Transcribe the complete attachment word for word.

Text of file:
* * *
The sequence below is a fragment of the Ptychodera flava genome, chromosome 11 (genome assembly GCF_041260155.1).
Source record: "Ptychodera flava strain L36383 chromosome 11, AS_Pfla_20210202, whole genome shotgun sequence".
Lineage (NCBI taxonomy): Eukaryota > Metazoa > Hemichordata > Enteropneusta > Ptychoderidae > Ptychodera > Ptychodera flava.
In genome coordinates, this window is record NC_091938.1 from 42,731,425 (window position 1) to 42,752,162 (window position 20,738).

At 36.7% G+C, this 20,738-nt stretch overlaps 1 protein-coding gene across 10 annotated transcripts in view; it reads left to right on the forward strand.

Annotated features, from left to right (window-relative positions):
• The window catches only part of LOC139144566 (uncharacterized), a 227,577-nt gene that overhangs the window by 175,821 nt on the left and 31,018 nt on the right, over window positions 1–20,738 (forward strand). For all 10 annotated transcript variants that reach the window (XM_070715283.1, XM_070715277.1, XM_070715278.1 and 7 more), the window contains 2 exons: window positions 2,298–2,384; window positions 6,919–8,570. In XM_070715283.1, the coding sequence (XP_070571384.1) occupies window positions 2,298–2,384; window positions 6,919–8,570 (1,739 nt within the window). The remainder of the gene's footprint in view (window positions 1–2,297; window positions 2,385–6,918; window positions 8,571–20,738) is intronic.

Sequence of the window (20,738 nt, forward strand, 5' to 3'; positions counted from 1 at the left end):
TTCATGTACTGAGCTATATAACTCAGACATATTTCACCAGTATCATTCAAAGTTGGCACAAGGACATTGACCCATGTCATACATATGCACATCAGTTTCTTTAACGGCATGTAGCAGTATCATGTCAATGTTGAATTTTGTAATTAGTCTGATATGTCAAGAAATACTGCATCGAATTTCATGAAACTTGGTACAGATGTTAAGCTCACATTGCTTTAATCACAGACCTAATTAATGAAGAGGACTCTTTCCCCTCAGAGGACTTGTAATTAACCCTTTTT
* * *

The sequence below is a fragment of the Ptychodera flava genome, chromosome 11 (genome assembly GCF_041260155.1).
Source record: "Ptychodera flava strain L36383 chromosome 11, AS_Pfla_20210202, whole genome shotgun sequence".
Lineage (NCBI taxonomy): Eukaryota > Metazoa > Hemichordata > Enteropneusta > Ptychoderidae > Ptychodera > Ptychodera flava.
In genome coordinates, this window is record NC_091938.1 from 42,731,425 (window position 1) to 42,752,162 (window position 20,738).

At 36.7% G+C, this 20,738-nt stretch overlaps 1 protein-coding gene across 10 annotated transcripts in view; it reads left to right on the forward strand.

Annotated features, from left to right (window-relative positions):
• The window catches only part of LOC139144566 (uncharacterized), a 227,577-nt gene that overhangs the window by 175,821 nt on the left and 31,018 nt on the right, over window positions 1–20,738 (forward strand). For all 10 annotated transcript variants that reach the window (XM_070715283.1, XM_070715277.1, XM_070715278.1 and 7 more), the window contains 2 exons: window positions 2,298–2,384; window positions 6,919–8,570. In XM_070715283.1, the coding sequence (XP_070571384.1) occupies window positions 2,298–2,384; window positions 6,919–8,570 (1,739 nt within the window). The remainder of the gene's footprint in view (window positions 1–2,297; window positions 2,385–6,918; window positions 8,571–20,738) is intronic.

Sequence of the window (20,738 nt, forward strand, 5' to 3'; positions counted from 1 at the left end):
TTCATGTACTGAGCTATATAACTCAGACATATTTCACCAGTATCATTCAAAGTTGGCACAAGGACATTGACCCATGTCATACATATGCACATCAGTTTCTTTAACGGCATGTAGCAGTATCATGTCAATGTTGAATTTTGTAATTAGTCTGATATGTCAAGAAATACTGCATCGAATTTCATGAAACTTGGTACAGATGTTAAGCTCACATTGCTTTAATCACAGACCTAATTAATGAAGAGGACTCTTTCCCCTCAGAGGACTTGTAATTAACCCTTTTT